@curiousguy - Wired is preferred to Wireless when mobility is not an issue. You need physical access to the actual ethernet cable/router to do any sort of eavesdropping/DOS attack. If I want to DOS a wifi connection its as simple as turning on a nearby interfering microwave oven or other source of noise in the bandwidth range. If I want to monitor whether packets are being sent (which may be useful in and of itself; indicating nearby activity) with wifi its transparent to anyone reasonably nearby who is listening.
    – dr jimbob
    May 14, 2012 at 17:03
  • @drjimbob "If I want to DOS a wifi connection its as simple as turning on a nearby interfering microwave oven" Choosing a low Wifi channel helped me with my Wifi vs. MW conflict (the 5 GHz band would help even more, I don't have such Wifi card). EOAnectode. Of course what you say is correct, and it applies to to any radio communication that is not very focussed, or uses military, unpredictable channel hoping. There is nothing special with the Wifi protocol here, it's about the physical media. Note that DSL is wired and also has similar EM noise issues.
    – curiousguy
    May 14, 2012 at 17:12
  • @curiousguy - Agree; my point is radio less secure than other physical media. But I think Iszi statements about "from security standpoint, wired preferred over wifi when mobility is not issue" was fair. Wifi makes it trivial for anyone nearby to eavesdrop or interfere and only starts to be comparable in security when you have add in strong encryption layers implemented in a secure method (which is non-trivial to do as seen from flaws in WEP/WPA/WPA2). Granted eavesdropping on a wired connection is possible as well, but requires getting to the actual cabling/routers and altering somehow.
    – dr jimbob
    May 14, 2012 at 17:56
  • @drjimbob "Wifi makes it trivial for anyone nearby to eavesdrop or interfere" Obviously, "open" (cleartext) Wifi is trivial to attack for anyone in range. "and only starts to be comparable in security" Which "security" properties? As you said, encrypted Wifi is still detectable and can easily be jammed (and some people even say it gives you cancer!). It all depends on the security properties you need. I am happy to let my neighbours know I use Wifi, and they never tried to jam my signal (my MW oven tried to jam my Wifi, but then changed channels).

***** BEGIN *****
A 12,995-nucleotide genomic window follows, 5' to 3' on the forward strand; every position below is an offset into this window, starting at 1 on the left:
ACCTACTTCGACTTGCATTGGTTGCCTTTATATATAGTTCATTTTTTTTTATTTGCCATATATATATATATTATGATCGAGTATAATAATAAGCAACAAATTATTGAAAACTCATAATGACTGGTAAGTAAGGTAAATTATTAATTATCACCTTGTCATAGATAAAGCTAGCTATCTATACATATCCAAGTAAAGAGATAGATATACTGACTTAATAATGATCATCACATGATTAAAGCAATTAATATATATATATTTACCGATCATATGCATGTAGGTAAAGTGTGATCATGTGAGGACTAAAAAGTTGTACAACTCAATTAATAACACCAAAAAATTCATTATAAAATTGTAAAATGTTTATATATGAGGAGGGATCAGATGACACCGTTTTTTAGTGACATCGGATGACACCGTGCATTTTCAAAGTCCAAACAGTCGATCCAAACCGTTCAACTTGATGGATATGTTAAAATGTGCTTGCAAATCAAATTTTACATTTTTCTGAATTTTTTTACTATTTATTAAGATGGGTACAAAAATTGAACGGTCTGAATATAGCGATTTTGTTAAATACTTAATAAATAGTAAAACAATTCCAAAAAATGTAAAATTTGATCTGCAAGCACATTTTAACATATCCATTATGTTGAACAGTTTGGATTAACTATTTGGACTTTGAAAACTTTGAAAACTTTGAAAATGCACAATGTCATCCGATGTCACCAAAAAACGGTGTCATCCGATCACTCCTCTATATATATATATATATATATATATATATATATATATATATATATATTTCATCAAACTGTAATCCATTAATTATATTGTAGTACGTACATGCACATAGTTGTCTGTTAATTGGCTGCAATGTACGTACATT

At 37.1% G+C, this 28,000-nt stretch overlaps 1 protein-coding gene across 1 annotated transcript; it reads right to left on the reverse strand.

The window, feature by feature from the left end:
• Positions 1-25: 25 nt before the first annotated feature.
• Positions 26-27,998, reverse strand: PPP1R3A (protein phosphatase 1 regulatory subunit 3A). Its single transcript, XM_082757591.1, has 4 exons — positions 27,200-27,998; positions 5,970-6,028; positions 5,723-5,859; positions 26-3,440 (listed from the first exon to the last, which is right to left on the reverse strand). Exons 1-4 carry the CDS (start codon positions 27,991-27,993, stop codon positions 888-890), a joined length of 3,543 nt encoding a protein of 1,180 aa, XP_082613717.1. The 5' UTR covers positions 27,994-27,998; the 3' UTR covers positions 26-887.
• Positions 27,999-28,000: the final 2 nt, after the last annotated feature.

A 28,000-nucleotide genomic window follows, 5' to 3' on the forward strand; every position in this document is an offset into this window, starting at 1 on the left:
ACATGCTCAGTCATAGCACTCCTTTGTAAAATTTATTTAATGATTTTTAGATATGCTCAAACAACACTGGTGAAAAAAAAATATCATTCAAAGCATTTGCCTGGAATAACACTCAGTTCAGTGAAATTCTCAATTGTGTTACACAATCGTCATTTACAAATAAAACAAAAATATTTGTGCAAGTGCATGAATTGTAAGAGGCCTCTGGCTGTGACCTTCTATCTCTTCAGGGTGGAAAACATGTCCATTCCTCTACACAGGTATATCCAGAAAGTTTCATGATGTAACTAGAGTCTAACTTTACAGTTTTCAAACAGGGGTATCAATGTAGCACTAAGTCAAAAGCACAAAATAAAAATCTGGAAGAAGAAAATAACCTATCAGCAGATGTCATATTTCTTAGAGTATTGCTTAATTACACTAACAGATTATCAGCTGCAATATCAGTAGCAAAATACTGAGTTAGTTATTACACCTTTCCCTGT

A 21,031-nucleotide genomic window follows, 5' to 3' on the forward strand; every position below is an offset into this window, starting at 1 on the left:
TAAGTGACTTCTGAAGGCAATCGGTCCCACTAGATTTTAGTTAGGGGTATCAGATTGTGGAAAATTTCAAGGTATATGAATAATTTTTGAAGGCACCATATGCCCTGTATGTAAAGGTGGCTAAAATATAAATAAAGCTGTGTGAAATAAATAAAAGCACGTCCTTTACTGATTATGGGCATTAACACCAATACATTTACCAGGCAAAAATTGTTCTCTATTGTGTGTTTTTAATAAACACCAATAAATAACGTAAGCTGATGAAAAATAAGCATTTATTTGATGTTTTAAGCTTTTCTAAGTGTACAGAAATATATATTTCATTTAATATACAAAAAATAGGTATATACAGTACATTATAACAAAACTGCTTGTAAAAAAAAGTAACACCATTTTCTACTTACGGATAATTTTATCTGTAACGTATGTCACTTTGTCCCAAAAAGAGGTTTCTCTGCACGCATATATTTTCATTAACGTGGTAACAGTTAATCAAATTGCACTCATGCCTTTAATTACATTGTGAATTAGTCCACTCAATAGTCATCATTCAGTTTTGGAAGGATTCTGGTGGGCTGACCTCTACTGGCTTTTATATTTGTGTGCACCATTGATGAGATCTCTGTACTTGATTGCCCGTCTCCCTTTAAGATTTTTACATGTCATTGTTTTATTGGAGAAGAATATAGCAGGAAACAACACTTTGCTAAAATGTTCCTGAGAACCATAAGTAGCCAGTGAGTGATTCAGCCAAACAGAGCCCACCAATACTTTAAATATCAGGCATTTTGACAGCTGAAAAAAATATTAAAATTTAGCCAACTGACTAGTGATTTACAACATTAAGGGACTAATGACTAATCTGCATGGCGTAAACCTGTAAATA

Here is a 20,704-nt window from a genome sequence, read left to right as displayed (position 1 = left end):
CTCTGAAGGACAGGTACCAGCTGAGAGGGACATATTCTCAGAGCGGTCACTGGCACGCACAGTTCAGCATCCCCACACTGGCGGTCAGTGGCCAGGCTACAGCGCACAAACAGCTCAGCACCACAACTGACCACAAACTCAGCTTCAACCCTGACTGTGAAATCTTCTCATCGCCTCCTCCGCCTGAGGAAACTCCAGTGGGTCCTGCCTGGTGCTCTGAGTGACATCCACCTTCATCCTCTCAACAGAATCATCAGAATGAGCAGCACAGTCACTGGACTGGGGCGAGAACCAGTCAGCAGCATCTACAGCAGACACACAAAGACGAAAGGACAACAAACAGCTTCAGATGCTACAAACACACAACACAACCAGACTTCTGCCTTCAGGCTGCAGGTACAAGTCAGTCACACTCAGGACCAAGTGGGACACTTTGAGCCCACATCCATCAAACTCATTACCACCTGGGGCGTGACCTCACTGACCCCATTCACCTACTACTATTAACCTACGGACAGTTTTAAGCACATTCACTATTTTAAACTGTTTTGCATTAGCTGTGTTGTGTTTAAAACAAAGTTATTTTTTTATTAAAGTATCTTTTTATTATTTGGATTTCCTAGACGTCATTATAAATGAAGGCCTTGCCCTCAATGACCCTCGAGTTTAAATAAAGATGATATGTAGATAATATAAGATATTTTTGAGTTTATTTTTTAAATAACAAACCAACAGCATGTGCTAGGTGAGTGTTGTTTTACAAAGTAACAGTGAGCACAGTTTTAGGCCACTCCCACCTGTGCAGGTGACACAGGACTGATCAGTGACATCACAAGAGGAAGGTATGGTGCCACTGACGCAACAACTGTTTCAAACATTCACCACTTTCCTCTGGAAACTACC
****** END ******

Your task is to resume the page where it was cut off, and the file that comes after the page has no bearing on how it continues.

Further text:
– curiousguy
    May 14, 2012 at 20:18
  • This is getting repetitive. I think the original statement was fair; when you don't care about mobility and everything else being equal its much safer to go with a ethernet cable (also can be much faster). Most wifi setups do not use RADIUS authentication servers, instead opting for (often-weak) pre-shared keys that allow eavesdropping by others which most modern networks with a star based topology would not allow (unless you control/attack the router; though these attacks similarly could be done on even if the first hop is through a wifi router).
    – dr jimbob
    May 14, 2012 at 22:08

From http://www.airtightnetworks.com/WPA2-Hole196 :

WPA2 Hole196 Vulnerability - FAQs

Then in what way can an insider exploit the Hole196 vulnerability?

(...) the attacker can decrypt the traffic (including login credentials, emails and other sensitive data).

This is a big joke, am I correct?

I mean, you fear internal attack, and don't at least encrypt login credentials???

This story is a PR stunt.

  • 2
    Please explain the downvote.
    – curiousguy
    May 14, 2012 at 16:47
  • 2
    Didn't down vote this and agree login credentials should be encrypted (e.g., https connection). But this allows a MITM attack; where you can trick a less-savvy, non-careful user to go to an attacker-controlled http site (that's otherwise similar to the real site) rather than an https site whether the login credentials are not encrypted and are intercepted.
    – dr jimbob
    May 14, 2012 at 16:56
  • @drjimbob Indeed. You should always go directly to the https URL. You should bookmark this URL, not the HTTP URL. The HTTP URL should immediately redirect to the HTTPS URL, so people don't have a chance to bookmark it. You can also define as HTTPS-only with a header whose spelling I forgot. Anyway I do not think that the Web browser should be used for anything really sensitive unless it is totally castrated to only be able to access a few trusted servers.
    – curiousguy
    May 14, 2012 at 17:19